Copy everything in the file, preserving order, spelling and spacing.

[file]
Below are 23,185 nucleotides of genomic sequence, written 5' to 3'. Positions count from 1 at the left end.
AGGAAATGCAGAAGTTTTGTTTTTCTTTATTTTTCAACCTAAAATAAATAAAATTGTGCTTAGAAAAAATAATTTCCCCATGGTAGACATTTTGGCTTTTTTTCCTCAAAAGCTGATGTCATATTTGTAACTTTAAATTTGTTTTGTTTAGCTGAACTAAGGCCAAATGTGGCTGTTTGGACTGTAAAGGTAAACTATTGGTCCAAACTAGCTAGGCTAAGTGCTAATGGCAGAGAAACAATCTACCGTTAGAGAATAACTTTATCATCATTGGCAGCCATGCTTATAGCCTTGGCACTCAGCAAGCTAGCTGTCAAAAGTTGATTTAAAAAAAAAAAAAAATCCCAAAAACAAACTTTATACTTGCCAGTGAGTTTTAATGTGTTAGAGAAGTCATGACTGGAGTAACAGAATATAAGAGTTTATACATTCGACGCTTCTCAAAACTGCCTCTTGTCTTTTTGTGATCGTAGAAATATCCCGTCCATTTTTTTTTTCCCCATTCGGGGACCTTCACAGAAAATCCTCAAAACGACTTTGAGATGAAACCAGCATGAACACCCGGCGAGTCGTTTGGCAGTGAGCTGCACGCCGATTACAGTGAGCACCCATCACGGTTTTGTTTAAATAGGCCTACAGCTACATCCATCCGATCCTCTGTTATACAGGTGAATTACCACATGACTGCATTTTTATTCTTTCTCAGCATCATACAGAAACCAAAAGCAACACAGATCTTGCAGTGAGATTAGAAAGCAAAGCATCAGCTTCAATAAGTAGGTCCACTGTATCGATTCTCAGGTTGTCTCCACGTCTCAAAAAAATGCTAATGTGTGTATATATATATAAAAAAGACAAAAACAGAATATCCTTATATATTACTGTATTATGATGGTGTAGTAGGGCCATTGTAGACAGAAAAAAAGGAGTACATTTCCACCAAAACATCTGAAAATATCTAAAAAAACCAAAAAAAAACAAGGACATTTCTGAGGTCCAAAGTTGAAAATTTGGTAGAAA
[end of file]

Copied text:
Below are 23,185 nucleotides of genomic sequence, written 5' to 3'. Positions count from 1 at the left end.
AGGAAATGCAGAAGTTTTGTTTTTCTTTATTTTTCAACCTAAAATAAATAAAATTGTGCTTAGAAAAAATAATTTCCCCATGGTAGACATTTTGGCTTTTTTTCCTCAAAAGCTGATGTCATATTTGTAACTTTAAATTTGTTTTGTTTAGCTGAACTAAGGCCAAATGTGGCTGTTTGGACTGTAAAGGTAAACTATTGGTCCAAACTAGCTAGGCTAAGTGCTAATGGCAGAGAAACAATCTACCGTTAGAGAATAACTTTATCATCATTGGCAGCCATGCTTATAGCCTTGGCACTCAGCAAGCTAGCTGTCAAAAGTTGATTTAAAAAAAAAAAAAAATCCCAAAAACAAACTTTATACTTGCCAGTGAGTTTTAATGTGTTAGAGAAGTCATGACTGGAGTAACAGAATATAAGAGTTTATACATTCGACGCTTCTCAAAACTGCCTCTTGTCTTTTTGTGATCGTAGAAATATCCCGTCCATTTTTTTTTTCCCCATTCGGGGACCTTCACAGAAAATCCTCAAAACGACTTTGAGATGAAACCAGCATGAACACCCGGCGAGTCGTTTGGCAGTGAGCTGCACGCCGATTACAGTGAGCACCCATCACGGTTTTGTTTAAATAGGCCTACAGCTACATCCATCCGATCCTCTGTTATACAGGTGAATTACCACATGACTGCATTTTTATTCTTTCTCAGCATCATACAGAAACCAAAAGCAACACAGATCTTGCAGTGAGATTAGAAAGCAAAGCATCAGCTTCAATAAGTAGGTCCACTGTATCGATTCTCAGGTTGTCTCCACGTCTCAAAAAAATGCTAATGTGTGTATATATATATAAAAAAGACAAAAACAGAATATCCTTATATATTACTGTATTATGATGGTGTAGTAGGGCCATTGTAGACAGAAAAAAAGGAGTACATTTCCACCAAAACATCTGAAAATATCTAAAAAAACCAAAAAAAAACAAGGACATTTCTGAGGTCCAAAGTTGAAAATTTGGTAGAAA